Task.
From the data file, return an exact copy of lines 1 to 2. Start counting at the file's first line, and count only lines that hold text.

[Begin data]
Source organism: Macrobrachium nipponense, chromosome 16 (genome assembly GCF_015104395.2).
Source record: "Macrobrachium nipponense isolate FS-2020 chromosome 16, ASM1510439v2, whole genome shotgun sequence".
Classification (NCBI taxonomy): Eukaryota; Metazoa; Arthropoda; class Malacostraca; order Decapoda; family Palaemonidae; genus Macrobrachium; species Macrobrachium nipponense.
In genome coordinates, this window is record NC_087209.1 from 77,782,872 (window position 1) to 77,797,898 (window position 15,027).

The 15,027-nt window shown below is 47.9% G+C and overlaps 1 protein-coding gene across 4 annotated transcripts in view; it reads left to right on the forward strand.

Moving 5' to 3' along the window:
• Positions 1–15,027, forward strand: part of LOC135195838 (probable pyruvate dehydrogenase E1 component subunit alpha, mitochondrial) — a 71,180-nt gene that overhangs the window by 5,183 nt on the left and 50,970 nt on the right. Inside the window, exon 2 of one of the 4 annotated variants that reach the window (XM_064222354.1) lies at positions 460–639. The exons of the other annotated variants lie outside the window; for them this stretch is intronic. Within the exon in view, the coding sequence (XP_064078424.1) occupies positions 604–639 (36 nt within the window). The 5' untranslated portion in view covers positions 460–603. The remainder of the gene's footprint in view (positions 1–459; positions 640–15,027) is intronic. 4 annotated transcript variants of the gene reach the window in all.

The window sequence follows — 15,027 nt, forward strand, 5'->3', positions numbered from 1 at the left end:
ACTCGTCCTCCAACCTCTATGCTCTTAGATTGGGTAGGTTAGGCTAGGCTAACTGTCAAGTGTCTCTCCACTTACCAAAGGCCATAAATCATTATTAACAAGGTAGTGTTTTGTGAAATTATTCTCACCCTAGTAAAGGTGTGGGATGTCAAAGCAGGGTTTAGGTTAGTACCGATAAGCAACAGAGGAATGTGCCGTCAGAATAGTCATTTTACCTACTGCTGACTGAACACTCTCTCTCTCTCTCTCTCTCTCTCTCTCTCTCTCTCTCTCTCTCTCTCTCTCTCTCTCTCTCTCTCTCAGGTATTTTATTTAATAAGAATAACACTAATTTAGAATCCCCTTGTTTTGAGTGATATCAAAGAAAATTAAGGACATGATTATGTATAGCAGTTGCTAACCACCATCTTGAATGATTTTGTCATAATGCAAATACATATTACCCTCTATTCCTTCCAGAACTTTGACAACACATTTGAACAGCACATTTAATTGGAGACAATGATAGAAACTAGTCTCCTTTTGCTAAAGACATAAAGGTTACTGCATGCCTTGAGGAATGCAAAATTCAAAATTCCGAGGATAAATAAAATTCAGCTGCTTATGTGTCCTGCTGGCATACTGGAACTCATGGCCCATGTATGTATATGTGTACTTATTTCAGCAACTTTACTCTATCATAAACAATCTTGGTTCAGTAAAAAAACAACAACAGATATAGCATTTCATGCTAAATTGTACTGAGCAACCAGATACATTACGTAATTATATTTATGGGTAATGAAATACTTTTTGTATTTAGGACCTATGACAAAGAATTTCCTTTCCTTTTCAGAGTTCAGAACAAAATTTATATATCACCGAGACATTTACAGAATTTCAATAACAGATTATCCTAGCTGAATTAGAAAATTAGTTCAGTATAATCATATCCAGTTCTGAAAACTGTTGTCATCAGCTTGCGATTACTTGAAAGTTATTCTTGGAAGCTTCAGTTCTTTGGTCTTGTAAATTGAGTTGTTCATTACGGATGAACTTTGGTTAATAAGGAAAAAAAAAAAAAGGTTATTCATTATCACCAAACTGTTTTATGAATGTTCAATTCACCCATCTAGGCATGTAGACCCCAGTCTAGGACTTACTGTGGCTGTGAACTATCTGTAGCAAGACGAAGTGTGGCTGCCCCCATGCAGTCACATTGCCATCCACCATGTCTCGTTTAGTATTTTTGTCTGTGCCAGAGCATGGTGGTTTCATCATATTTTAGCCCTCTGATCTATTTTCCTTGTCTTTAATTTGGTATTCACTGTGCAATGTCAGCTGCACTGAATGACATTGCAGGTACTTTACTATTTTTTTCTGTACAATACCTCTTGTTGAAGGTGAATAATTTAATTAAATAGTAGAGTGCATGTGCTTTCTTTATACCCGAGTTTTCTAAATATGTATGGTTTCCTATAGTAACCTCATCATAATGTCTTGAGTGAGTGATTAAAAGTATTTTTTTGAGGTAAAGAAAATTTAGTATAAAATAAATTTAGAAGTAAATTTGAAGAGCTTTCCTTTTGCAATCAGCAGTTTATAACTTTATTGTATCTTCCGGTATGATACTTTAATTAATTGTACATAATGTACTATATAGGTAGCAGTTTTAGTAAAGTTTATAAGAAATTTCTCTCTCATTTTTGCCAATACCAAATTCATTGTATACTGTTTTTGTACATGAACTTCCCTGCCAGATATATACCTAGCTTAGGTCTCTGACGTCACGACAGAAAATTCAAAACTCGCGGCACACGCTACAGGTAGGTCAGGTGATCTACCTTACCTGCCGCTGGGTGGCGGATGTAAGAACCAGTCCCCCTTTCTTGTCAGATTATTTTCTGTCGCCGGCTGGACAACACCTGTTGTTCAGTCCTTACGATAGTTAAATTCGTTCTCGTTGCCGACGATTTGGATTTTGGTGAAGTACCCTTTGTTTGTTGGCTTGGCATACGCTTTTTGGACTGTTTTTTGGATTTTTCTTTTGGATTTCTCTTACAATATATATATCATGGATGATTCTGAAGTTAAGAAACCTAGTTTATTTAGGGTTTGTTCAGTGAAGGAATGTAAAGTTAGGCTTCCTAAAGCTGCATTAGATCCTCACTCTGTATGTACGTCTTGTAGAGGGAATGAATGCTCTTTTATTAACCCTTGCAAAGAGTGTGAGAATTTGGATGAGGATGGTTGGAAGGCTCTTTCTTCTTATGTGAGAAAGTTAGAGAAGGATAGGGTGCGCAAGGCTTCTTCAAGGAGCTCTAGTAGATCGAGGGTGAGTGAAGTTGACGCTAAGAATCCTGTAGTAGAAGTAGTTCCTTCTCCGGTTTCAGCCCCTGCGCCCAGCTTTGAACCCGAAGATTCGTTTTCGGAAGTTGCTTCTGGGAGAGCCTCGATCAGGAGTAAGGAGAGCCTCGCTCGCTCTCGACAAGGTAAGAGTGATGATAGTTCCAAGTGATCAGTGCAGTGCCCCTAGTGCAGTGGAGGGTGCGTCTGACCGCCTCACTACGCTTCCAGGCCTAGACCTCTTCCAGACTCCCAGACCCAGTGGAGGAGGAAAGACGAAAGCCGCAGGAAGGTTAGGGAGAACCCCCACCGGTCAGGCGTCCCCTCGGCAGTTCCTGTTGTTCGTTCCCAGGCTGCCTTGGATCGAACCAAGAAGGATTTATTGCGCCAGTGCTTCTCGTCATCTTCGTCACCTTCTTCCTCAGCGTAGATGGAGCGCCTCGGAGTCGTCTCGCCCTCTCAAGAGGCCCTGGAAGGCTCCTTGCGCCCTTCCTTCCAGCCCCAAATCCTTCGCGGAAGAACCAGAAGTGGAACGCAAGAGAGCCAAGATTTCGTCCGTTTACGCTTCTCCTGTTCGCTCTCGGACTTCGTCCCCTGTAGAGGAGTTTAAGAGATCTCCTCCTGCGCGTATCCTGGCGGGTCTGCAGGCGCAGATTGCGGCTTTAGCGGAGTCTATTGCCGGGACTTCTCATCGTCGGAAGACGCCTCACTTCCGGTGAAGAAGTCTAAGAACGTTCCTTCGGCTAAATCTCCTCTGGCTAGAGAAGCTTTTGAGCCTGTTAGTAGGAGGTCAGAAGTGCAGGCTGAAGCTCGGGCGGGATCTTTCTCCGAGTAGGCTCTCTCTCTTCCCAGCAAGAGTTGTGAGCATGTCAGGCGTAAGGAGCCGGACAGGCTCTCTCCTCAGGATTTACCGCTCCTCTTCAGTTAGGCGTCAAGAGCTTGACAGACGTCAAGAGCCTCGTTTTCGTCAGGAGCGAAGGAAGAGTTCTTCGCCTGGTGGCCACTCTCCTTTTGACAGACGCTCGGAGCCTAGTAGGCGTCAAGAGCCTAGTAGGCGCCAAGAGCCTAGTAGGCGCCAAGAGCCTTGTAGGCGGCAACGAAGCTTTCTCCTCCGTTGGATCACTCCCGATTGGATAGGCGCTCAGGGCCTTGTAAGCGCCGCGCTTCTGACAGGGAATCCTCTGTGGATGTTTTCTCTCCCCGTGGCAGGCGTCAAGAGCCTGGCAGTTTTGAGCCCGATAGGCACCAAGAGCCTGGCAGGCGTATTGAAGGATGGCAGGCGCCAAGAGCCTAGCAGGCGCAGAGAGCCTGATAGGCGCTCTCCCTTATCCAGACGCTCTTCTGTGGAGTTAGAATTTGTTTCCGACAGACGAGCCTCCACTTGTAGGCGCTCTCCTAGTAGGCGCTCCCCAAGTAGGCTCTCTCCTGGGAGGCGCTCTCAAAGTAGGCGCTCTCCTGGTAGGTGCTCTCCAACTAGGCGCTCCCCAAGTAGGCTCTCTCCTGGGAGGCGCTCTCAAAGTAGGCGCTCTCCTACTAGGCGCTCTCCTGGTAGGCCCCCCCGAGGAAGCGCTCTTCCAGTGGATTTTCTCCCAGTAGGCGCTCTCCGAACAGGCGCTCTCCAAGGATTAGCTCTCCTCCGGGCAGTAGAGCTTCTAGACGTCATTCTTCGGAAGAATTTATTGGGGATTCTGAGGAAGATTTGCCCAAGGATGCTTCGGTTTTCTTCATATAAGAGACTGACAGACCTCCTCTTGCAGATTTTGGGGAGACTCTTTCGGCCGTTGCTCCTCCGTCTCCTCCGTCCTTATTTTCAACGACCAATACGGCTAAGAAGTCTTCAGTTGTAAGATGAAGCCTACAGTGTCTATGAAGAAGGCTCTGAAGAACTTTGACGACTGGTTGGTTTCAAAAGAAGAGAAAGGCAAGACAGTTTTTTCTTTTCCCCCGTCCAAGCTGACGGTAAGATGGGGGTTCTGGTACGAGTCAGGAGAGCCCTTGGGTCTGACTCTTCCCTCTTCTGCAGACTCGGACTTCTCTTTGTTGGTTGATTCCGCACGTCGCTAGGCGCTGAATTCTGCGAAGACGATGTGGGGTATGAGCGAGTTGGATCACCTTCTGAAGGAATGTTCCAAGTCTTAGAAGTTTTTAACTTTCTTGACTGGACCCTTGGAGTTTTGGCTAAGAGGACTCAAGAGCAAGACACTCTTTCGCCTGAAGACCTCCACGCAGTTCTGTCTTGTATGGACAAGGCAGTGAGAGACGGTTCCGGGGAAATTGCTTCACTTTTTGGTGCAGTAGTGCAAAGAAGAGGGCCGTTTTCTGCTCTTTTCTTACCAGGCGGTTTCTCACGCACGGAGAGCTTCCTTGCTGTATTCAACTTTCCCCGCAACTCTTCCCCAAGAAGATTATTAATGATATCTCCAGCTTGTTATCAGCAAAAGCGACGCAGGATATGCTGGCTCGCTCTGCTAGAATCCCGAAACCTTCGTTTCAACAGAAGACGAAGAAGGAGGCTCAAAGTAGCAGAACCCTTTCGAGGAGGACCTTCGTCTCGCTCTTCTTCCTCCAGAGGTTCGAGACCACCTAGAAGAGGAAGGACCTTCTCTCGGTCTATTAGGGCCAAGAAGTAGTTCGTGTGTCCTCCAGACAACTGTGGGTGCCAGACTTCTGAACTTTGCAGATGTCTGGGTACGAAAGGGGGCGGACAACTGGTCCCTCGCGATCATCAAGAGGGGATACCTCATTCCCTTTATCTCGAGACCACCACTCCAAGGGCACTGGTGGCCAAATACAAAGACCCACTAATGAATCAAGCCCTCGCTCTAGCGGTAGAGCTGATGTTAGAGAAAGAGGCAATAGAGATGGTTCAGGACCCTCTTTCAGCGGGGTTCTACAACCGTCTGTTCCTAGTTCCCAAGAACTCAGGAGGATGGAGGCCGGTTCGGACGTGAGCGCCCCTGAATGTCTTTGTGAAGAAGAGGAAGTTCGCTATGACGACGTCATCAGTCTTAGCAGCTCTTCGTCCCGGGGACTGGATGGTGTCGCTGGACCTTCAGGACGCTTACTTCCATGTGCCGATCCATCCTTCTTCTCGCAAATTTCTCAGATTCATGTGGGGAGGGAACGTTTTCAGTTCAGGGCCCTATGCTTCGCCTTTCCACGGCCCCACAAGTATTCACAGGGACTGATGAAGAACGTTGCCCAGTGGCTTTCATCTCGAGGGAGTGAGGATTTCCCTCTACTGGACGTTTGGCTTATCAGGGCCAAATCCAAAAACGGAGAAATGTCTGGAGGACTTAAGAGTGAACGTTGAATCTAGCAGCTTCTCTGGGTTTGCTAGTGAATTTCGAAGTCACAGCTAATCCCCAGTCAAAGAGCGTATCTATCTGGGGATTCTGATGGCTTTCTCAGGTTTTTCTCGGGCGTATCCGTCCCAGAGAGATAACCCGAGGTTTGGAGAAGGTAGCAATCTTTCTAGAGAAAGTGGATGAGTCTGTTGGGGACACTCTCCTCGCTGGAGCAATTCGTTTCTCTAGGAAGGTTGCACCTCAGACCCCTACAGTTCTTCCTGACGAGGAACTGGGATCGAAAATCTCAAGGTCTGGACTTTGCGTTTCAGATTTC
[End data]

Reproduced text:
Source organism: Macrobrachium nipponense, chromosome 16 (genome assembly GCF_015104395.2).
Source record: "Macrobrachium nipponense isolate FS-2020 chromosome 16, ASM1510439v2, whole genome shotgun sequence".